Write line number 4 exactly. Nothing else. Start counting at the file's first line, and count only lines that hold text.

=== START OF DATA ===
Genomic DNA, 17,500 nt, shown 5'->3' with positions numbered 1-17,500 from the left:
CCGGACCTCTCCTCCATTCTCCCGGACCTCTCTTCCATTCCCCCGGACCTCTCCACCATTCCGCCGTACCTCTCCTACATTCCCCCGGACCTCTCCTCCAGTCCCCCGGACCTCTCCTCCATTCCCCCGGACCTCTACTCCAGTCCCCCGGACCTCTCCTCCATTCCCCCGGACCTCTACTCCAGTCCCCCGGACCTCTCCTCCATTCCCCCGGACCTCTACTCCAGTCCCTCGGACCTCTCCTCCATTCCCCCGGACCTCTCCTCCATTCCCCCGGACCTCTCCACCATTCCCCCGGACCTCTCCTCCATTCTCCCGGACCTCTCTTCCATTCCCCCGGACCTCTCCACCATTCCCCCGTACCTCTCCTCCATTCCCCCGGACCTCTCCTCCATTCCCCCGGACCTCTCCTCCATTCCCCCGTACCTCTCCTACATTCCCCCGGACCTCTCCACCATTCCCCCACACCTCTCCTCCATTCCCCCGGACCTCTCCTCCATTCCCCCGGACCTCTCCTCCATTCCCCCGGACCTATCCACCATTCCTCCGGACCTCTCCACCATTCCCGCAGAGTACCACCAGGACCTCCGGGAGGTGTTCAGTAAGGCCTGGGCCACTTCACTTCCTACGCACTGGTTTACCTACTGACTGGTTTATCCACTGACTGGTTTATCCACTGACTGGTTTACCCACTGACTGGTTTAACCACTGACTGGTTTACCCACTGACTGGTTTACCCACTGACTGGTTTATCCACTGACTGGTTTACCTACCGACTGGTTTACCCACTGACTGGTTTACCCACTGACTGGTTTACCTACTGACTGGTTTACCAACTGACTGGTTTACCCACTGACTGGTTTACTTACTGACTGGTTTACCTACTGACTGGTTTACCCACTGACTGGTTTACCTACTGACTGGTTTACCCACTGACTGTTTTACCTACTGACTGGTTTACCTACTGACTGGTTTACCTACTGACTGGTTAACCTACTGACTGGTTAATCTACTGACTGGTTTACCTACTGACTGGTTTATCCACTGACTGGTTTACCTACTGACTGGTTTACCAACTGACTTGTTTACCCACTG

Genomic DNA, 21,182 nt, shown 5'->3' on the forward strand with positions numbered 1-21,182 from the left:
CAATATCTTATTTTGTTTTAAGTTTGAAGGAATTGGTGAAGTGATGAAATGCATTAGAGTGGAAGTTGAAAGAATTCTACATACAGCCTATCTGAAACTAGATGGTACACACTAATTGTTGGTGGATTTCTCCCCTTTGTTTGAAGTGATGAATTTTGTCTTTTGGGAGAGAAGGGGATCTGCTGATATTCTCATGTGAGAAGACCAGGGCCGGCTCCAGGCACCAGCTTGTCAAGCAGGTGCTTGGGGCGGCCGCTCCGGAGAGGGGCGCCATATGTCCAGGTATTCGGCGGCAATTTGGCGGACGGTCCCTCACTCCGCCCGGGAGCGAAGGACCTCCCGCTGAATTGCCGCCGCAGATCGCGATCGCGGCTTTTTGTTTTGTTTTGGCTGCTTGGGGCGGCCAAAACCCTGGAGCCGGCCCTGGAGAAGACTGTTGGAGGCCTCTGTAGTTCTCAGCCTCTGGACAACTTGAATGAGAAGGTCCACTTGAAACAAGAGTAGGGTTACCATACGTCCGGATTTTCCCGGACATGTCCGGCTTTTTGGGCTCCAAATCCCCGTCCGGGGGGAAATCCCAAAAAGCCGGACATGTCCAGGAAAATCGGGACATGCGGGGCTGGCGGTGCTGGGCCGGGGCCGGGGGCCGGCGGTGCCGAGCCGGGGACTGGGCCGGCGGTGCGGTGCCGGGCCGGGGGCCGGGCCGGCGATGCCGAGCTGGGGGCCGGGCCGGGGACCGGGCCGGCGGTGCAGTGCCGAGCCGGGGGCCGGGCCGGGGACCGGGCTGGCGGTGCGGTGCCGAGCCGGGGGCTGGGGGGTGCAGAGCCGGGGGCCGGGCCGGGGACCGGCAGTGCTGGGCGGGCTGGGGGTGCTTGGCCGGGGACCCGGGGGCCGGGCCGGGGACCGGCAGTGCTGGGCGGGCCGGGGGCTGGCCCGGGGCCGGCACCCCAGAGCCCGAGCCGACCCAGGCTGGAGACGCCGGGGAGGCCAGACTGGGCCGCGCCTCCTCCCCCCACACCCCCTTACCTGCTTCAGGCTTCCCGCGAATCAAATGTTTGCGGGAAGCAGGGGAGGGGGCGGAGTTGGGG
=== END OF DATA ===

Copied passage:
CAATATCTTATTTTGTTTTAAGTTTGAAGGAATTGGTGAAGTGATGAAATGCATTAGAGTGGAAGTTGAAAGAATTCTACATACAGCCTATCTGAAACTAGATGGTACACACTAATTGTTGGTGGATTTCTCCCCTTTGTTTGAAGTGATGAATTTTGTCTTTTGGGAGAGAAGGGGATCTGCTGATATTCTCATGTGAGAAGACCAGGGCCGGCTCCAGGCACCAGCTTGTCAAGCAGGTGCTTGGGGCGGCCGCTCCGGAGAGGGGCGCCATATGTCCAGGTATTCGGCGGCAATTTGGCGGACGGTCCCTCACTCCGCCCGGGAGCGAAGGACCTCCCGCTGAATTGCCGCCGCAGATCGCGATCGCGGCTTTTTGTTTTGTTTTGGCTGCTTGGGGCGGCCAAAACCCTGGAGCCGGCCCTGGAGAAGACTGTTGGAGGCCTCTGTAGTTCTCAGCCTCTGGACAACTTGAATGAGAAGGTCCACTTGAAACAAGAGTAGGGTTACCATACGTCCGGATTTTCCCGGACATGTCCGGCTTTTTGGGCTCCAAATCCCCGTCCGGGGGGAAATCCCAAAAAGCCGGACATGTCCAGGAAAATCGGGACATGCGGGGCTGGCGGTGCTGGGCCGGGGCCGGGGGCCGGCGGTGCCGAGCCGGGGACTGGGCCGGCGGTGCGGTGCCGGGCCGGGGGCCGGGCCGGCGATGCCGAGCTGGGGGCCGGGCCGGGGACCGGGCCGGCGGTGCAGTGCCGAGCCGGGGGCCGGGCCGGGGACCGGGCTGGCGGTGCGGTGCCGAGCCGGGGGCTGGGGGGTGCAGAGCCGGGGGCCGGGCCGGGGACCGGCAGTGCTGGGCGGGCTGGGGGTGCTTGGCCGGGGACCCGGGGGCCGGGCCGGGGACCGGCAGTGCTGGGCGGGCCGGGGGCTGGCCCGGGGCCGGCACCCCAGAGCCCGAGCCGACCCAGGCTGGAGACGCCGGGGAGGCCAGACTGGGCCGCGCCTCCTCCCCCCACACCCCCTTACCTGCTTCAGGCTTCCCGCGAATCAAATGTTTGCGGGAAGCAGGGGAGGGGGCGGAGTTGGGG